Don’t Forget How to Hope

The most important skill we’ll take from this time

Photo by Engin Akyurt from Pexels

A week into the pandemic, my kids and I got out the markers and made signs to hang in our living room window: You are loved. Thank you, doctors and nurses. We’ll get through this. Hope didn’t come naturally in the uncertainty, but getting out the art supplies was my way of keeping my eye on the future so I could stay afloat in the present. More than a year later, I’m feeling grateful I won’t have to bank on all those What Ifs much longer–– but I’m also already missing the looking-forward perspective.

A month before lockdown, I wrote a piece about hope nostalgia, my way of describing the bittersweet feeling I often experience after something positive happens. You know how, after something you’ve been looking forward to for a long time finally happens, melancholy descends? Of course, you’re thrilled about the Good Thing — but even though you got exactly what you wanted, you kind of miss the Time Before. You miss anticipation, and all the ways it inspires and motivates.

As more and more people get vaccinated and closed-off parts of life start to open up again, many of us are on the brink of the Good Thing we’ve been gearing up for over the last 13 months. It was, to say the least, a shitty year –– but like most shitty things, that stretch of time wasn’t without life-shifting lessons.

We developed new routines. We gained perspective on what really mattered. We grew in empathy and banded together with others (and maybe let go of the people holding us back). The thing that binds all these lessons together? Hope.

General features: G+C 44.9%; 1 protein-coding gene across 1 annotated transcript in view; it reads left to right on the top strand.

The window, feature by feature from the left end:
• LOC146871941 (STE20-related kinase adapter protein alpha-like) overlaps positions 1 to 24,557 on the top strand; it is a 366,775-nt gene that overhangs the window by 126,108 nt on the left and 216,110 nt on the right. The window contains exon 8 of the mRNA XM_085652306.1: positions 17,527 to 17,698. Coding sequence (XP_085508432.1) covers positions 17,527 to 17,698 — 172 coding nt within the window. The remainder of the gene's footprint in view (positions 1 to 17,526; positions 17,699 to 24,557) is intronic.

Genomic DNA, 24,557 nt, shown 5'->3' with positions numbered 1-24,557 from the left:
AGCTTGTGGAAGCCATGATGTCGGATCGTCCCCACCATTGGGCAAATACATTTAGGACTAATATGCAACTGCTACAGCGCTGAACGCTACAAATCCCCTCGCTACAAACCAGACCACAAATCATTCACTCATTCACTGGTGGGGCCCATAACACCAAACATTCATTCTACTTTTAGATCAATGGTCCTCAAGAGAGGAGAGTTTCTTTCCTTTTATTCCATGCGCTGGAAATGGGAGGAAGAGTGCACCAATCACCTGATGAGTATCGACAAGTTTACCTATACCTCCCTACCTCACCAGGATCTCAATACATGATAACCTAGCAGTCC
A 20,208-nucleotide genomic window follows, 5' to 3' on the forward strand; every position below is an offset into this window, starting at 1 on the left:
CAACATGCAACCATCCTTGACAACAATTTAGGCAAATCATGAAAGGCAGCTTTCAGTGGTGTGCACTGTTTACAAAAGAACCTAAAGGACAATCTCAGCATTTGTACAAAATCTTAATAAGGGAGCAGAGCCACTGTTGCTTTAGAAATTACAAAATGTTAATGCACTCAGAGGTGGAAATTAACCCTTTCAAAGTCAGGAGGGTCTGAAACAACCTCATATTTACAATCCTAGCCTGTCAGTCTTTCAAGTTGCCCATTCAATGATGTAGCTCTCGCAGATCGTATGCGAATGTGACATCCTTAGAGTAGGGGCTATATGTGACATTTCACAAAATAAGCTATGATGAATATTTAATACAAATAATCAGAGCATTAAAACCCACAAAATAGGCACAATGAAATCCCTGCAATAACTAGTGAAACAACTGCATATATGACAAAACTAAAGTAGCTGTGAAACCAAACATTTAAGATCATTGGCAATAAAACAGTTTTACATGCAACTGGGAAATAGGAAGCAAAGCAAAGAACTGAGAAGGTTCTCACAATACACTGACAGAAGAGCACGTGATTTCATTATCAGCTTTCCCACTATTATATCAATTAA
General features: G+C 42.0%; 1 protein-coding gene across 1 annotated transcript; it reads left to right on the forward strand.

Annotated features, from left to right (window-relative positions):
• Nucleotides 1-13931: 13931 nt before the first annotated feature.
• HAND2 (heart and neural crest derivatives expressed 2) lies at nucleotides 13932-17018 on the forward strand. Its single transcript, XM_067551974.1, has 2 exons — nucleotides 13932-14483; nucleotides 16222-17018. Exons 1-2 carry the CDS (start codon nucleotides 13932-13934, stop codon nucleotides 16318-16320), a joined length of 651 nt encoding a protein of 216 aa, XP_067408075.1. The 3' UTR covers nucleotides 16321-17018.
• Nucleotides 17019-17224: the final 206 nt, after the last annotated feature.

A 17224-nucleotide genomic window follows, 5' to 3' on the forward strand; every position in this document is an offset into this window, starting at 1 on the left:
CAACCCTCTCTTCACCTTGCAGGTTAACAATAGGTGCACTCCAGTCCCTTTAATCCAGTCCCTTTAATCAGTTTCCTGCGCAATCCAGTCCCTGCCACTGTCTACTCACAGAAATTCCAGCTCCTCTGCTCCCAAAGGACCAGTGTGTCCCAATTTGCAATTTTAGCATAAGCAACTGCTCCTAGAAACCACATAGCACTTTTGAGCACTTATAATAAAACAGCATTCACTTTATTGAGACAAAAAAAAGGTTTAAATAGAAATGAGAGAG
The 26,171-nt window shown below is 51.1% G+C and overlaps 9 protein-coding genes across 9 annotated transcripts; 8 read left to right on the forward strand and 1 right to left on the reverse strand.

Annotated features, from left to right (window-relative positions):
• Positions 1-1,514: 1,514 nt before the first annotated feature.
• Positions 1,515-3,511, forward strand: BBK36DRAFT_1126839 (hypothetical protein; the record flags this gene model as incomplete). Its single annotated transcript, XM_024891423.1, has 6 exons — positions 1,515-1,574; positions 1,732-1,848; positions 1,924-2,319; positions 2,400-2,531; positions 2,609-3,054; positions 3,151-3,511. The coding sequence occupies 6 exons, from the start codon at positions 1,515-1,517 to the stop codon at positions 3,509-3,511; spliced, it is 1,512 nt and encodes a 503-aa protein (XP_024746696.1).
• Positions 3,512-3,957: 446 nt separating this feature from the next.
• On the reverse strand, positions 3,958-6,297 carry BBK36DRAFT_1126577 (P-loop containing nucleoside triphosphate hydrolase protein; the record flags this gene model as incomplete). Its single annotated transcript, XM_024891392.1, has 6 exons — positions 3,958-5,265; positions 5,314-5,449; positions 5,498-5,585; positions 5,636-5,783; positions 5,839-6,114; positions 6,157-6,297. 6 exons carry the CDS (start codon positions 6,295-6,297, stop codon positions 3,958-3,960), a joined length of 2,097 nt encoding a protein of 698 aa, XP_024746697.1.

Forced out of familiarity, we all learned how to press on in difficult moments, believing that better days lie ahead. Hope is what kept me connected to other people when I wanted to withdraw. Hope kept me invested in my work when I felt like it didn’t matter. Hope soothed my anxiety and even motivated me in big (hopefully good) decisions I wouldn’t have otherwise made.

I’m just as excited as everyone else to take spring break trips with my husband and kids (Siri, remind me to use those 2020 flight credits before they expire) and to have a giant charcuterie plate at the wine bar down the street. But in the bustle of returning to a version of life I once knew, I don’t want to forget how to search for the good.

Writer-mom hybrid. Health & psychology stories in NYT, WaPo, Allure, Real Simple, & more.

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